Discussing how inaudibility has affected venues and musicians alike, Ms Roberts stated many pubs have lost profit through the absence of gigs, and trying to soundproof their venue. “It has put many musicians out of work and it has had an enormous effect on earnings in the pub. […] Many clubs and bars have been forced to invest in thousands of pounds worth of soundproofing equipment which has nearly bankrupted them, only to find that even the tiniest bit of noise can still force a closure. It is a ridiculously one-sided situation.” Ms Roberts feels inaudibility is an unfair clause for venues. “I think it very clearly favours residents in Edinburgh and not business. […] Nothing is being done to support local business, and closing down all the live music venues in Edinburgh has hurt financially in so many ways. Not only do you lose money, you lose new faces, you lose the respect of the local musicians, and you begin to lose all hope in a ‘fair go’.”

With the petition holding a considerable number of signatures, Ms Roberts states she is still sceptical of any change occurring. “Over three thousand people have signed the petition and still the council is not moving. They have taken action on petitions with far fewer signatures.” Ms Roberts also added, “Right now I don’t think Edinburgh has much hope of positive change”.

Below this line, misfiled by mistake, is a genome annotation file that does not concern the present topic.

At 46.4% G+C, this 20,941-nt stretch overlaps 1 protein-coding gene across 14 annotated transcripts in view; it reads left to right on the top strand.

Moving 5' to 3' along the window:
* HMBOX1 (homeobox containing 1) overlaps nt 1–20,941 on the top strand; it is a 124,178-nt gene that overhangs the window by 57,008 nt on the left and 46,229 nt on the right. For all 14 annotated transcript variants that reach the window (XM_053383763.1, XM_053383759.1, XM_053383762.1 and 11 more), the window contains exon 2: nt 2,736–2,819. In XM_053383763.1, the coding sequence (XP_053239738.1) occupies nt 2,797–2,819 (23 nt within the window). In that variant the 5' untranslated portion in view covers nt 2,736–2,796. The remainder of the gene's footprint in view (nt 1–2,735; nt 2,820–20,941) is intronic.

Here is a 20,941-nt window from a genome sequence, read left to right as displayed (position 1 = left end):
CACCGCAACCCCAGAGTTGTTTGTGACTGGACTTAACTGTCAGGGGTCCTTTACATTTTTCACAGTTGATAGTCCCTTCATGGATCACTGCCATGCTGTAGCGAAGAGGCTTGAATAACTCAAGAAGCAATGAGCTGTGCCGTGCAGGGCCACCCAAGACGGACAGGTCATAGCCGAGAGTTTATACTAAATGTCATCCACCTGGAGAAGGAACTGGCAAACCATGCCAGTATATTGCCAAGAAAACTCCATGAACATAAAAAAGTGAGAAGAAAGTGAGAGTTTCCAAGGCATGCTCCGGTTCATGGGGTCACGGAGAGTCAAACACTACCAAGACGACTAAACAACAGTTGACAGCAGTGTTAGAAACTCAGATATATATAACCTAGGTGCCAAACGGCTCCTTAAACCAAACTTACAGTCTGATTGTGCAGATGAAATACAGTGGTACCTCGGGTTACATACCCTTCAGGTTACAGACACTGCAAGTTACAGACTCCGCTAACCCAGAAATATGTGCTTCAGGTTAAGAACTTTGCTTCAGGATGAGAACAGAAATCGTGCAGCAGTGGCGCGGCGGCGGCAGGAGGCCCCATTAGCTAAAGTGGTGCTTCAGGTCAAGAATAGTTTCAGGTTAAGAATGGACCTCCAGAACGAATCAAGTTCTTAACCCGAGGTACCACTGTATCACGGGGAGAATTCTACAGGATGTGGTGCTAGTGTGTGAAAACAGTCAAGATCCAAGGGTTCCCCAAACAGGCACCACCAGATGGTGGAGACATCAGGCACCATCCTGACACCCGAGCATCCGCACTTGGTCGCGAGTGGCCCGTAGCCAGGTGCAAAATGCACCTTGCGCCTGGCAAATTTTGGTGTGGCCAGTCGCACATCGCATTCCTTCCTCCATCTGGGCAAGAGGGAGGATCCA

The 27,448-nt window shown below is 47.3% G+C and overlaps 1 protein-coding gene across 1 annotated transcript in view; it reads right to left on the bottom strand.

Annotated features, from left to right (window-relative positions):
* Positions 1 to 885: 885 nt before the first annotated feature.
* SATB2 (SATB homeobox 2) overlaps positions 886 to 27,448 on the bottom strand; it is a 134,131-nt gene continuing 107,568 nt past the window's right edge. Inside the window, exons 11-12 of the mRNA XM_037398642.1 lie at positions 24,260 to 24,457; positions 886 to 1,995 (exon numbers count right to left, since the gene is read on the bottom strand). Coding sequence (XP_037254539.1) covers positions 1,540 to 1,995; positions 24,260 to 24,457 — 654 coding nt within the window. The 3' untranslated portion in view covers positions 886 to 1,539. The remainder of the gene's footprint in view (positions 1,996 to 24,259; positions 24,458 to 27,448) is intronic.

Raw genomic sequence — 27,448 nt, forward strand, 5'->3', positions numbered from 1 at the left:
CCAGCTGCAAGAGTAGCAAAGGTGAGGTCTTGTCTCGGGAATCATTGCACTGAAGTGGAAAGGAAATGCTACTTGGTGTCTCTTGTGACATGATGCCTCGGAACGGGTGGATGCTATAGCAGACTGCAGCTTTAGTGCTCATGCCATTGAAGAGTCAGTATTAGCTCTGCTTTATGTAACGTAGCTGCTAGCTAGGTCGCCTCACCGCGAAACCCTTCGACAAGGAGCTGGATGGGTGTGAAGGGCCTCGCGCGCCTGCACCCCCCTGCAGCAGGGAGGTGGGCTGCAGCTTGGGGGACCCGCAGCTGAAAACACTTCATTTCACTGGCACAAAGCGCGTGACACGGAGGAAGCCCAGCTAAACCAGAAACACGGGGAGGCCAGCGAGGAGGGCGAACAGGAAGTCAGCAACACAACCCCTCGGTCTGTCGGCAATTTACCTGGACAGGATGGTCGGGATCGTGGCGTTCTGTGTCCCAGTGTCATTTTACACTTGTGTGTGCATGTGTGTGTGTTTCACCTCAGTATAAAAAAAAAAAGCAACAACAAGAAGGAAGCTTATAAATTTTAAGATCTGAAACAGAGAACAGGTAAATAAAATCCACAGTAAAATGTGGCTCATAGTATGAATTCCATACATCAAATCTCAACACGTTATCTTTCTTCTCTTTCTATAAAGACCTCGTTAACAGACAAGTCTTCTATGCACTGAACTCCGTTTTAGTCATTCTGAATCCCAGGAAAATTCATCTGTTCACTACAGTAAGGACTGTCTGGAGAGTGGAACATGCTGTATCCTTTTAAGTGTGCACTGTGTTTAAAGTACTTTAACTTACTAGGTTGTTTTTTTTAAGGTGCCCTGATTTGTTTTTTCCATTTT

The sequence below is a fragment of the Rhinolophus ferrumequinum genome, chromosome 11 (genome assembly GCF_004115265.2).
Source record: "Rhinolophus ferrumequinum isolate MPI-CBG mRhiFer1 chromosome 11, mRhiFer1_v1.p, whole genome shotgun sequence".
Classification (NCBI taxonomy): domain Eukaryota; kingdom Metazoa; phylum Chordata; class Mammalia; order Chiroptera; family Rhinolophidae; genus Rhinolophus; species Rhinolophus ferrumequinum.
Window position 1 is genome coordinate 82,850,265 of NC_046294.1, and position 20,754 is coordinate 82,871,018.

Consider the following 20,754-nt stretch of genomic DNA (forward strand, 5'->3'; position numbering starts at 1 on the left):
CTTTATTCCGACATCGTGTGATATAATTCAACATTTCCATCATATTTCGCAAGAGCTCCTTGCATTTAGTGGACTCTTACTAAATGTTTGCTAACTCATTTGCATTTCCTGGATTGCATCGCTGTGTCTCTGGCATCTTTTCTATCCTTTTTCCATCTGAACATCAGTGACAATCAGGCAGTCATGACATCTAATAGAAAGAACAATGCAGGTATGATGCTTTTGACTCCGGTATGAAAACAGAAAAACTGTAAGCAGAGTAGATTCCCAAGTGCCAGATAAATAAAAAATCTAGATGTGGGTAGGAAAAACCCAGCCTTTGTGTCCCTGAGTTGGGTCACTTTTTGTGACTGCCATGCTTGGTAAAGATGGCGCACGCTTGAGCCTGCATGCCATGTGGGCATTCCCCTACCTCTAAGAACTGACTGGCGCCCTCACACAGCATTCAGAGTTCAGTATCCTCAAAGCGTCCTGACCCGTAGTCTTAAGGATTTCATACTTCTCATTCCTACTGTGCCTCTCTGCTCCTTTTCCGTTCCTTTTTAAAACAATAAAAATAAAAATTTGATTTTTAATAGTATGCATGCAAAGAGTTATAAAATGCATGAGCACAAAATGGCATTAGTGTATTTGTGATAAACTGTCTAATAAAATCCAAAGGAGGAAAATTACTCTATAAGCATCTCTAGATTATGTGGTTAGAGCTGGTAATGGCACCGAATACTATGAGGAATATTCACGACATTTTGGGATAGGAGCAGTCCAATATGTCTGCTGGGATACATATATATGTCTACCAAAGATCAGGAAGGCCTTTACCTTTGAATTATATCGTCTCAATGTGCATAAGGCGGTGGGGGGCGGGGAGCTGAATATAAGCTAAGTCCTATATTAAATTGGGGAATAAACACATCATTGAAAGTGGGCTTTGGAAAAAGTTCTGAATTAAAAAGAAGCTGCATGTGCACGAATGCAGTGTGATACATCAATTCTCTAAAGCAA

Ms Roberts seems to have lost all hope for positive change in relation to Edinburgh’s music scene, and argues Glasgow is now the regional choice for live music and venues. “[E]veryone in the business knows they have to go to Glasgow for a decent scene. Glasgow City Council get behind their city.”

Ms Martina Cannon, member of local band The Mean Reds, said a regular ‘Open Mic Night’ she hosted at The Parlour on Duke Street has ceased after a number of complaints were made against the venue. “It was a shame because it had built up some momentum over the months it had been running”. She described financial loss to the venue from cancelling the event, as well as loss to her as organiser of the event.